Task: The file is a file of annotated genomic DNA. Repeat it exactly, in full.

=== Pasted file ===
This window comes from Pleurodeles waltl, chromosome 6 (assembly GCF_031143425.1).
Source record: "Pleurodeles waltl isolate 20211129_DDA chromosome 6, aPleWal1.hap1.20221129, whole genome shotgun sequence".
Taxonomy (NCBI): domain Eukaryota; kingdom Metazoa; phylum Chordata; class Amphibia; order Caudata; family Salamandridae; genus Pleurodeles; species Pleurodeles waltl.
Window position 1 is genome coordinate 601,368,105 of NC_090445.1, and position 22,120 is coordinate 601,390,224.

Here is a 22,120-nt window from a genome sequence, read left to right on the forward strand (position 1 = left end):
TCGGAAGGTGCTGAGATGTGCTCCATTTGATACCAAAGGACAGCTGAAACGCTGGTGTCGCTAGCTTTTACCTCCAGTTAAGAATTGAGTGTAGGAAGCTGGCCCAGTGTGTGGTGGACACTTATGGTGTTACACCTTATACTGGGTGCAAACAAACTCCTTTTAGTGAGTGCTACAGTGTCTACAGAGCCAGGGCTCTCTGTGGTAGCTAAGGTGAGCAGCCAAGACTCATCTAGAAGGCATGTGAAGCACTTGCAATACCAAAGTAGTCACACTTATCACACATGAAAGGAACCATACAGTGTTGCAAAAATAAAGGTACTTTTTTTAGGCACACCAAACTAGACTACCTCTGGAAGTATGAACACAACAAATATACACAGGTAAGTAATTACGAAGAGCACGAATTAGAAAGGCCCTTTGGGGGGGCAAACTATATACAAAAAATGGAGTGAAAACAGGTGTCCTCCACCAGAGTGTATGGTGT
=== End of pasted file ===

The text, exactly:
This window comes from Pleurodeles waltl, chromosome 6 (assembly GCF_031143425.1).
Source record: "Pleurodeles waltl isolate 20211129_DDA chromosome 6, aPleWal1.hap1.20221129, whole genome shotgun sequence".
Taxonomy (NCBI): domain Eukaryota; kingdom Metazoa; phylum Chordata; class Amphibia; order Caudata; family Salamandridae; genus Pleurodeles; species Pleurodeles waltl.
Window position 1 is genome coordinate 601,368,105 of NC_090445.1, and position 22,120 is coordinate 601,390,224.

Here is a 22,120-nt window from a genome sequence, read left to right on the forward strand (position 1 = left end):
TCGGAAGGTGCTGAGATGTGCTCCATTTGATACCAAAGGACAGCTGAAACGCTGGTGTCGCTAGCTTTTACCTCCAGTTAAGAATTGAGTGTAGGAAGCTGGCCCAGTGTGTGGTGGACACTTATGGTGTTACACCTTATACTGGGTGCAAACAAACTCCTTTTAGTGAGTGCTACAGTGTCTACAGAGCCAGGGCTCTCTGTGGTAGCTAAGGTGAGCAGCCAAGACTCATCTAGAAGGCATGTGAAGCACTTGCAATACCAAAGTAGTCACACTTATCACACATGAAAGGAACCATACAGTGTTGCAAAAATAAAGGTACTTTTTTTAGGCACACCAAACTAGACTACCTCTGGAAGTATGAACACAACAAATATACACAGGTAAGTAATTACGAAGAGCACGAATTAGAAAGGCCCTTTGGGGGGGCAAACTATATACAAAAAATGGAGTGAAAACAGGTGTCCTCCACCAGAGTGTATGGTGT